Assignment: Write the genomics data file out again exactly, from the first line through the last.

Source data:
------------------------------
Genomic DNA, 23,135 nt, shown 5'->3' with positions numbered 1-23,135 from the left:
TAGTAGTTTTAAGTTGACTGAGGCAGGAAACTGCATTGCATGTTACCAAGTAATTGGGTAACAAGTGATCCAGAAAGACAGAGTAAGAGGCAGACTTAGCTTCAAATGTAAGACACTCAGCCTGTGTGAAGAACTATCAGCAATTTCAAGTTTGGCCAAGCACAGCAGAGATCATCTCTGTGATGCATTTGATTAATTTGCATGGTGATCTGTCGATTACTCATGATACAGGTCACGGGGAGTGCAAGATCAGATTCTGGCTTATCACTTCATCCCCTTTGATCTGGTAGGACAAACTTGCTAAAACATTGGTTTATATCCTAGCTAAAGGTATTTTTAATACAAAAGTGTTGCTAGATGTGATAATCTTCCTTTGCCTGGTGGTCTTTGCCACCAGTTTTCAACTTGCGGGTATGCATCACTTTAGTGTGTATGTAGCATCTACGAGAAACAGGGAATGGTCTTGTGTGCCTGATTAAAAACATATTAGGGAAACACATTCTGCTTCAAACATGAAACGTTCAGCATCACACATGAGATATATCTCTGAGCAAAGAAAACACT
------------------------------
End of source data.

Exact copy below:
Genomic DNA, 23,135 nt, shown 5'->3' with positions numbered 1-23,135 from the left:
TAGTAGTTTTAAGTTGACTGAGGCAGGAAACTGCATTGCATGTTACCAAGTAATTGGGTAACAAGTGATCCAGAAAGACAGAGTAAGAGGCAGACTTAGCTTCAAATGTAAGACACTCAGCCTGTGTGAAGAACTATCAGCAATTTCAAGTTTGGCCAAGCACAGCAGAGATCATCTCTGTGATGCATTTGATTAATTTGCATGGTGATCTGTCGATTACTCATGATACAGGTCACGGGGAGTGCAAGATCAGATTCTGGCTTATCACTTCATCCCCTTTGATCTGGTAGGACAAACTTGCTAAAACATTGGTTTATATCCTAGCTAAAGGTATTTTTAATACAAAAGTGTTGCTAGATGTGATAATCTTCCTTTGCCTGGTGGTCTTTGCCACCAGTTTTCAACTTGCGGGTATGCATCACTTTAGTGTGTATGTAGCATCTACGAGAAACAGGGAATGGTCTTGTGTGCCTGATTAAAAACATATTAGGGAAACACATTCTGCTTCAAACATGAAACGTTCAGCATCACACATGAGATATATCTCTGAGCAAAGAAAACACT